Recently, Representative Henry Johnson (D- Ga.) introduced House Bill 3986, the Effective Death Penalty Appeals Act.  This proposed law would make sure that defendants who have been sentenced to death at trial have the chance to have those death sentences reviewed as federal habeas corpus relief when they are able to provide evidence that they are not guilty of the crime — especially when that evidence was not presented at their trial.  The summary written by the Congressional Research Service (a nonpartisan part of the Library of Congress) provides:

Effective Death Penalty Appeals Act – Amends the federal judicial code to make federal habeas corpus relief available to a person sentenced to death if adjudication on the merits in state court proceedings of the claim cited in the writ application resulted in, or left in force, a death sentence imposed without consideration of newly discovered evidence which, in combination with the evidence presented at trial, demonstrates that the applicant is probably not guilty of the underlying offense. Allows presentation of such a claim in a second or successive habeas corpus application. Allows a second or successive court motion to vacate, set aside, or correct a death sentence based on such a claim.

Many may assume that this type of federal judicial review already exists for those individuals facing a sentence of death. After all, isn’t the cost of appellate review one of the big chunks of Capital Punishment expense that is being used as an monetary argument to abolish the death penalty? Right now, federal courts are limited in their ability to review state court decisions in Death Cases —  Troy Davis is one big example While death penalty appeals are expensive in both time and money, the fact is that the innocent men and women on Death Row — and they’re there, don’t think they’re not — may not have as easy of a time taking evidence proving their innocence before a tribunal in order to gain their freedom as the public might assume.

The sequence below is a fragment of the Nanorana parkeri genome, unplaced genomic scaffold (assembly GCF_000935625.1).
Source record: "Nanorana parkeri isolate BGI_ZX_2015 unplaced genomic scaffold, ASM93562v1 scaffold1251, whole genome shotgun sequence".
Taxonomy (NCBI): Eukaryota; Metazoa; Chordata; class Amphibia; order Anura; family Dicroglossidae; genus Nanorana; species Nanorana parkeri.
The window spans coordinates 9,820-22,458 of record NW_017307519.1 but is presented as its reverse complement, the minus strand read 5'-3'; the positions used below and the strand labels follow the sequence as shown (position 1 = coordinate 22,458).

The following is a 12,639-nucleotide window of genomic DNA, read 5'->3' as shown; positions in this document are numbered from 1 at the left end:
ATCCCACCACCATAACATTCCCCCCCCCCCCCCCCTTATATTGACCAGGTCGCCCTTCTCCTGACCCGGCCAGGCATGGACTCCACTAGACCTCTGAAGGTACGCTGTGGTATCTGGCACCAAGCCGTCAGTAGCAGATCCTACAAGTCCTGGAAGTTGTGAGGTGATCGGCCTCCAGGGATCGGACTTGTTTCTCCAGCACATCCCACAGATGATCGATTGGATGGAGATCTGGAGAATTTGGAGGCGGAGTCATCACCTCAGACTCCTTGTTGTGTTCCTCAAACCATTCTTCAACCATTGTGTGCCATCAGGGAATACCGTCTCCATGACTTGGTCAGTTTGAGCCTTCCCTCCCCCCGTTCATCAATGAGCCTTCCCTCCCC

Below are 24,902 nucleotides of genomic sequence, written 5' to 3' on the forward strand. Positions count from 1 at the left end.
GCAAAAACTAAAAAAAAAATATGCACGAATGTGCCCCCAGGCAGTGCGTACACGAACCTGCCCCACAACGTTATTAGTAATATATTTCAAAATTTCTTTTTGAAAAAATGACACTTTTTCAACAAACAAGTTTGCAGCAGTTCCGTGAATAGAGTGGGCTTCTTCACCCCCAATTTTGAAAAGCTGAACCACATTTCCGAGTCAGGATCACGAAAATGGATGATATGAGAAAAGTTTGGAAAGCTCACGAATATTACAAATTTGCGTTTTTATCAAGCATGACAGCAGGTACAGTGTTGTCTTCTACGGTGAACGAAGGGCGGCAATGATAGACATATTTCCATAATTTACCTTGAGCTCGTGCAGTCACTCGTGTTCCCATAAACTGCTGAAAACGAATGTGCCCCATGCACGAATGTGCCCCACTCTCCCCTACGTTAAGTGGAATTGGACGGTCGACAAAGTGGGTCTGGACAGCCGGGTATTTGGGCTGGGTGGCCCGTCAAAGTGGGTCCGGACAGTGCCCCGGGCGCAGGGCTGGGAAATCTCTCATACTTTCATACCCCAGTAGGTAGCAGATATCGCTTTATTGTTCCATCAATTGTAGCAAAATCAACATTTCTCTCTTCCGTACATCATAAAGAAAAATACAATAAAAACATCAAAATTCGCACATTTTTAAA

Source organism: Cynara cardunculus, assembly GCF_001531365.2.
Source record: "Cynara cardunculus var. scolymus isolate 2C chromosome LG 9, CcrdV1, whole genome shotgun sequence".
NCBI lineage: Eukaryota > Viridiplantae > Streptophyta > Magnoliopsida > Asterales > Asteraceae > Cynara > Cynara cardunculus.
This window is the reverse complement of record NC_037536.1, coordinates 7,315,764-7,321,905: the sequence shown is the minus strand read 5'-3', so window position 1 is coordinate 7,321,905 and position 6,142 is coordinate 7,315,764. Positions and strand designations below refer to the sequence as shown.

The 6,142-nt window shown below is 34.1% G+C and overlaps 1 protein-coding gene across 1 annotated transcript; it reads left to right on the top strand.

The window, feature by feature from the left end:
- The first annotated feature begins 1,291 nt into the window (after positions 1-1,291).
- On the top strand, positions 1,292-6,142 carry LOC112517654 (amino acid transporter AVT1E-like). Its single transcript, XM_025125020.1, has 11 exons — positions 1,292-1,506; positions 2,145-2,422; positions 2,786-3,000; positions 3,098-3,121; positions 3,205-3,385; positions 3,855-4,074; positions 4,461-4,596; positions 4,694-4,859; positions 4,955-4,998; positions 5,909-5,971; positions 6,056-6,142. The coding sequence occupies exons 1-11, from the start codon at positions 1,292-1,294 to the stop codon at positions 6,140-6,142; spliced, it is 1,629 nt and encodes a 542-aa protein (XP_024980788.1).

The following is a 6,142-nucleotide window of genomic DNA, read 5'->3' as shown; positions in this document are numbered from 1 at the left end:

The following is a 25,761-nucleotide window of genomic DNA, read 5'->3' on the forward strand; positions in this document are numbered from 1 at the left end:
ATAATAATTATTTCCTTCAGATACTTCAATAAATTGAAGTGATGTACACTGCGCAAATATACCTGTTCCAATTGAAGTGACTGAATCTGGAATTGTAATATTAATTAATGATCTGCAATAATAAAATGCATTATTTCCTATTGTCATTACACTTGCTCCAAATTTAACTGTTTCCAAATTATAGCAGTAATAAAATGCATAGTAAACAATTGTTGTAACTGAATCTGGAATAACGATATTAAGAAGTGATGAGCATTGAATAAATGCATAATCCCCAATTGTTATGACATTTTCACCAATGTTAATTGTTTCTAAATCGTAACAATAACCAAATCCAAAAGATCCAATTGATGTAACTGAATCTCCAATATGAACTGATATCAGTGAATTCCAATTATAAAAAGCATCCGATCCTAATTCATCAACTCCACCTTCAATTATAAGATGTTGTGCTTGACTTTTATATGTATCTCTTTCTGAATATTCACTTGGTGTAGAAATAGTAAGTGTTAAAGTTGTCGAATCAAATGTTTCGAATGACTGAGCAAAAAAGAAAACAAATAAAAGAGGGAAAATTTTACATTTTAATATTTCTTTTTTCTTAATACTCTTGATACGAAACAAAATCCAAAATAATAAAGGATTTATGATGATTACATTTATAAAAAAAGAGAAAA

Continue Reading House Bill 3986 – The Proposed Death Penalty Appeals Act and the Need to Include Adequate Funding for Indigent Defense Counsel